One ride on one thoroughbred, two walks with two dogs, some fairly blah weather, a quick bit of HorseBack work and one thousand three hundred and forty-nine words of book. (I have started yet another secret project.)
It was not really a memorable day, not one for the ages. I did not think deep thoughts or cook anything delicious or even really contemplate the trees. I got the things done that needed to be done in a rather workaday fashion and felt vaguely resentful about the gloomy old drizzle. It was the kind of day when I saw the mud, not the field.
I’m only writing this down because I’ve got the stupid idea in my head that the last year of my forties must be catalogued in full. (Why? Why? I don’t exactly think that the University of Texas is going to be ringing up for my papers; they are far too busy gazing with love at their collection of Evelyn Waugh’s letters.)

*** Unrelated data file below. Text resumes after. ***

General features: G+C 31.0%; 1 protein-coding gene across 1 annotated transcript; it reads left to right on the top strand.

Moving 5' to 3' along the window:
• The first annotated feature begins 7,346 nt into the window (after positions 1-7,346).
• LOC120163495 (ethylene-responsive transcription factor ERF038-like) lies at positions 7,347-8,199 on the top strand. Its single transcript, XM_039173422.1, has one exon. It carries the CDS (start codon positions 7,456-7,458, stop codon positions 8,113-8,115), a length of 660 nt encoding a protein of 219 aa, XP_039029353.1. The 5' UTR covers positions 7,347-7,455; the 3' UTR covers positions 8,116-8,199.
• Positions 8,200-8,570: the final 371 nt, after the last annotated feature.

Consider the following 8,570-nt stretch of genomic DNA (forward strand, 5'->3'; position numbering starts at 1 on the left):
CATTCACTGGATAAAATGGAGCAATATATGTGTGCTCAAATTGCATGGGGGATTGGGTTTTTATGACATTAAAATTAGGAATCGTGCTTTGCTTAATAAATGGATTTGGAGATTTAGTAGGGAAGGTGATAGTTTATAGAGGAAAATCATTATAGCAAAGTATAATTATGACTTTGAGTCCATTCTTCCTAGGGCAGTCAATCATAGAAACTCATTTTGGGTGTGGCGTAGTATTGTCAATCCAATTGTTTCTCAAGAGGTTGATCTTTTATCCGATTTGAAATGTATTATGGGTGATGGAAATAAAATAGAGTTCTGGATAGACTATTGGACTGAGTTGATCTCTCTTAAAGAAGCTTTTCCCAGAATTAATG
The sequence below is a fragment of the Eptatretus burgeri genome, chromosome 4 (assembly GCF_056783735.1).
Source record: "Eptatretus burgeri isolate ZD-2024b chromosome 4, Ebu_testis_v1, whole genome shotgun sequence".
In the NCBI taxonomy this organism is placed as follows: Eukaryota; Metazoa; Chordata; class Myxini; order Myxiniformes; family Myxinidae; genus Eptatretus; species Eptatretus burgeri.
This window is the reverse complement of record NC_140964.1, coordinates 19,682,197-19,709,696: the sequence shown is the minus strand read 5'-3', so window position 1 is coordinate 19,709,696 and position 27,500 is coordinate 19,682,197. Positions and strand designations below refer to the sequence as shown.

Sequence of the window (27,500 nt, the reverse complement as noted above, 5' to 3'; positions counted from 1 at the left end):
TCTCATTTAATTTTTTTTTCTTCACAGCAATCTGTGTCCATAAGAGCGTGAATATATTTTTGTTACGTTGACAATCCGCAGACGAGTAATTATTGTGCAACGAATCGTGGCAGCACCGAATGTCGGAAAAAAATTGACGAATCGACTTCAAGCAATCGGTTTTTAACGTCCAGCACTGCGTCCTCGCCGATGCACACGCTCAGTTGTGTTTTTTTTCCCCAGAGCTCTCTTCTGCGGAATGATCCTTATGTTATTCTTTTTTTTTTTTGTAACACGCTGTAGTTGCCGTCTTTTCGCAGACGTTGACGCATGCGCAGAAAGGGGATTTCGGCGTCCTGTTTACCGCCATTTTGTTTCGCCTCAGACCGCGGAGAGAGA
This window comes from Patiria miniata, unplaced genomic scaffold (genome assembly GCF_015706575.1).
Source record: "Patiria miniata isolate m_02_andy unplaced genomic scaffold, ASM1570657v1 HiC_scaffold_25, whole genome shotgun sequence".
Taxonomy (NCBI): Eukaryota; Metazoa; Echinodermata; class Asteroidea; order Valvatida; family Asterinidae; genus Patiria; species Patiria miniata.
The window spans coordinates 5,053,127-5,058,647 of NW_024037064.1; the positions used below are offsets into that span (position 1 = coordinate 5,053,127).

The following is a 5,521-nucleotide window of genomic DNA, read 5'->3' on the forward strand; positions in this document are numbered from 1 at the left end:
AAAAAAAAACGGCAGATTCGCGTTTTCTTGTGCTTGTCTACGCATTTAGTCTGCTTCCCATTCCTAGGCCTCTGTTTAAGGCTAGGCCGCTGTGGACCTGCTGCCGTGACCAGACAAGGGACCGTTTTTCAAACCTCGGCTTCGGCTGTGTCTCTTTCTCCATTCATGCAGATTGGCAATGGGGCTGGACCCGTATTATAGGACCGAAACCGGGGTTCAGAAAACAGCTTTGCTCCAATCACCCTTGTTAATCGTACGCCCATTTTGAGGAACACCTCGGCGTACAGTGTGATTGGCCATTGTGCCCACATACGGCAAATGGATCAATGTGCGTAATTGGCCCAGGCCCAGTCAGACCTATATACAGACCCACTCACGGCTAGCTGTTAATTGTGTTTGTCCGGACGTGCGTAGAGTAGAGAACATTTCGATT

So, that was my day. It was not a good day, or a bad day. It was just – a day.
At which point the cheerleader voices in my head start shouting but you did some work, and you rode a horse, and you still have your opposable thumbs and the ability to type. And, say the slightly sterner voices: you can move around under your own steam, you are not living in a theocracy, and you have clean running water coming out of the taps. And you have a brain to think with and eyes to see and Scotland just outside your window. So what if it was a bit blah and Stanley the Manly ate half a pat of butter and the weather is rotten? There may not have been pom-poms and marching bands, but you got some things done and tomorrow you will get some more things done and not every 24 hours is going to win a prize.
Those stern voices can be quite tiring sometimes, but they are almost always right.